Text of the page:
This story has been updated.
Oh the irony of so many people demanding all music sound the same in the name of “diversity.” The only reason we’re even having a discussion of where Lil Nas X’s “Old Town Road” should be placed on the charts is because you can’t tell the difference between most any given piece of popular music anymore. It’s all basically the same—hip-hop electronic beats and rapping, with whatever else thrown in as window dressing. It doesn’t matter if it’s hip-hop, country, pop, R&B, or even rock, the same formula persists. And somehow this development is being sold to the public as “evolution,” while in truth it is the bleeding out of the vast tapestry of diverse influences that went into making American culture the most influential and creative epicenter in the world, which is now being destroyed in the gross homogenization of popular entertainment.
We shouldn’t just be having open and honest discussions about what Billboard chart Lil Nas X’s “Old Town Road” should be slotted on. We should be having open and honest discussions of whether meme algorhythms that can’t even clock in at 2 minutes and are brought to prominence via things like the Tik-Tok app should even be eligible for chart inclusion at all. A “song” like “Old Town Road” isn’t just an example of the onset of the monogenre, it’s an example of the onset of Idiocracy. Lil Nas X isn’t even a performer. He showed up to an Atlanta Hawks game recently to sing “Old Town Road,” and just stood at center court while the song played over the loudspeakers. At least Wal-Mart yodel boy Mason Ramsey could sing.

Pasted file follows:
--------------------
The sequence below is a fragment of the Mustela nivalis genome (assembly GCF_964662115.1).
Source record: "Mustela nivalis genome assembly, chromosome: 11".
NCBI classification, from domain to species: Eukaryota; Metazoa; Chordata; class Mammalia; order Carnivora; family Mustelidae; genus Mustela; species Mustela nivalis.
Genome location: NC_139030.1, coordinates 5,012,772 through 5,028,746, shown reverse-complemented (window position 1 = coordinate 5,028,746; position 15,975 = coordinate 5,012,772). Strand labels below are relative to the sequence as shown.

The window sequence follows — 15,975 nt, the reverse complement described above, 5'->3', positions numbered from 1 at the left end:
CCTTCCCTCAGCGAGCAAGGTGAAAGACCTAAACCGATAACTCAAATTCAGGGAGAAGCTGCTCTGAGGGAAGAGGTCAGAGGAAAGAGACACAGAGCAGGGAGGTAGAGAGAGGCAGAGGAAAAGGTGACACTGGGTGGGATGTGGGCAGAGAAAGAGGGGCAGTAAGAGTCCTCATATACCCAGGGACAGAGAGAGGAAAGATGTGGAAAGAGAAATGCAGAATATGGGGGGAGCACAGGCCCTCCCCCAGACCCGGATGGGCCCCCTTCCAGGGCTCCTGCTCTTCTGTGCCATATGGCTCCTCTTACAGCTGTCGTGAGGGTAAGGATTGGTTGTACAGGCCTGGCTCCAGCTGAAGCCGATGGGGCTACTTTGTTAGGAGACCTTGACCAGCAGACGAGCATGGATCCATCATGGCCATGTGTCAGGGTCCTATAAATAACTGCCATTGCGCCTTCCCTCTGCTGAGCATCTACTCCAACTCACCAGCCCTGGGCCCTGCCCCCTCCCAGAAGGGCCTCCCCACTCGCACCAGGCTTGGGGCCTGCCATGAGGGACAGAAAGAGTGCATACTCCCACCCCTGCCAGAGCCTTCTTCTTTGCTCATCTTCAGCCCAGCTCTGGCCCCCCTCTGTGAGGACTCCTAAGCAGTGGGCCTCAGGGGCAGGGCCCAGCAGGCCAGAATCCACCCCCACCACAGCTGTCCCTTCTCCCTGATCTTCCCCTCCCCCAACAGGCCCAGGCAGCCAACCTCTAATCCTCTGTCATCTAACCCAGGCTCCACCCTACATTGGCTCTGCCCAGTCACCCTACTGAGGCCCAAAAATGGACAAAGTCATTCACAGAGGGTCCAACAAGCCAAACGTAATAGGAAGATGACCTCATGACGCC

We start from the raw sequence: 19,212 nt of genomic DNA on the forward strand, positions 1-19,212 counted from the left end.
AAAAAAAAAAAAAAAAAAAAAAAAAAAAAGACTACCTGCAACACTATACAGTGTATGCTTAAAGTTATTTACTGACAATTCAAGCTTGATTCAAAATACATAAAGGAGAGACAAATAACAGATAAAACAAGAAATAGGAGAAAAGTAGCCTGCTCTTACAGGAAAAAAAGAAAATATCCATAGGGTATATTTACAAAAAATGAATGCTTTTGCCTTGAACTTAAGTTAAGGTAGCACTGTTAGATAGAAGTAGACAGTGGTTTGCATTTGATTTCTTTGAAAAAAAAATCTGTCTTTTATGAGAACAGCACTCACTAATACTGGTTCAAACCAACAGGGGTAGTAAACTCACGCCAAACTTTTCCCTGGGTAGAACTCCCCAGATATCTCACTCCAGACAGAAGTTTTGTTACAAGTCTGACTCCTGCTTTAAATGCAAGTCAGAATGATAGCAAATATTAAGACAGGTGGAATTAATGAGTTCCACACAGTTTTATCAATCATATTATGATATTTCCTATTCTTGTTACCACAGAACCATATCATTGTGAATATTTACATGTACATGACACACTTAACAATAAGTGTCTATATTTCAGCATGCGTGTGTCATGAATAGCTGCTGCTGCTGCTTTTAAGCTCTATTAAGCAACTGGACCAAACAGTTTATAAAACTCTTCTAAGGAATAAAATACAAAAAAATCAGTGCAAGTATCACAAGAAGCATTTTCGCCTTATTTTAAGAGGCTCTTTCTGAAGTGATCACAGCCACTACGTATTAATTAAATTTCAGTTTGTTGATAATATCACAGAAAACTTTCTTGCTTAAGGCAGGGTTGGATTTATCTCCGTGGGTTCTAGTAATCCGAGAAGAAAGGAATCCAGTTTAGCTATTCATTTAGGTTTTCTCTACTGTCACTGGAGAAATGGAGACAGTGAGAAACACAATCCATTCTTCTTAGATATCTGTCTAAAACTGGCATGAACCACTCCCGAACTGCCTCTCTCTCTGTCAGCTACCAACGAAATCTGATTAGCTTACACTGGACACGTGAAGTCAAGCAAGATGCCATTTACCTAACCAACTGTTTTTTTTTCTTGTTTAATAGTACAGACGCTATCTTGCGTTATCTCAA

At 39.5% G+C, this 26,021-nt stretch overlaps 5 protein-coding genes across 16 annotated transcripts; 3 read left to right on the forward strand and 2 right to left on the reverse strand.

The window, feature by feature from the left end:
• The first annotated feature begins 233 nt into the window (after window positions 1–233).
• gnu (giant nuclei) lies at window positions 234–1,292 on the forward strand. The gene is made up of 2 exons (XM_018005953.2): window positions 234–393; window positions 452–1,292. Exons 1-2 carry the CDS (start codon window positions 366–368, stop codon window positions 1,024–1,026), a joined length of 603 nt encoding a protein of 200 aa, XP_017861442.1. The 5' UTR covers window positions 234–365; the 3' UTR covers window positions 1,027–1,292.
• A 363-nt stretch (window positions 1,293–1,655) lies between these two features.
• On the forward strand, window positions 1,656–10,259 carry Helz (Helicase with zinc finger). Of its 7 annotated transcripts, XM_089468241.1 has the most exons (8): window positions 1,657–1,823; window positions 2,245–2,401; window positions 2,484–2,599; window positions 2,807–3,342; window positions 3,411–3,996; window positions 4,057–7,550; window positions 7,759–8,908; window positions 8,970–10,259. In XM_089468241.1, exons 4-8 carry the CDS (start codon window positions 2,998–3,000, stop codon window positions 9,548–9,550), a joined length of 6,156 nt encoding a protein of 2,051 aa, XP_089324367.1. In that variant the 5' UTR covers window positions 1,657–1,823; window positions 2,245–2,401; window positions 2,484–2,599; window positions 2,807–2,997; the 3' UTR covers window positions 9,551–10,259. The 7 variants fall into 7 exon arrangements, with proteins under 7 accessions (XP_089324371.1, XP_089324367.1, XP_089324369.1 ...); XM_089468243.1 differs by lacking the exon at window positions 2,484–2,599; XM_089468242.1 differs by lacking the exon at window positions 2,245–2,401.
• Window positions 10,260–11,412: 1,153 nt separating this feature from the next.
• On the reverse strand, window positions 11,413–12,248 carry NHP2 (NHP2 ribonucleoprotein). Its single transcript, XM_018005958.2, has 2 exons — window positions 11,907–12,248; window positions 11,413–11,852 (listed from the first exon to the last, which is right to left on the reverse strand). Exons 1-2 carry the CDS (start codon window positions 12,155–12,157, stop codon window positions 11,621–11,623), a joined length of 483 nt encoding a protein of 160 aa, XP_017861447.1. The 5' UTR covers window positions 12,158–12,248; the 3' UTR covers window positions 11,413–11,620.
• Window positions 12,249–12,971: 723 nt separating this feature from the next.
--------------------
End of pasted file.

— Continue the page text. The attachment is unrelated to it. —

If people have fun with “Old Town Road,” more power to them. But memes shouldn’t being included in music charts. And Lil Nas X is the least of the guilty parties in this matter. He made a silly meme track that went viral. He’s doing the American hustle, and gamed the system to get “Old Town Road” to be considered on the country charts in the first place. If anything, you should tip your hat to him. It’s Billboard, and otherwise intelligent members of the music and media community who know this song is a misogynistic joke track, but refuse to speak up in fear of being labeled racist, even in the face of outright lies being perpetrated in this song’s defense.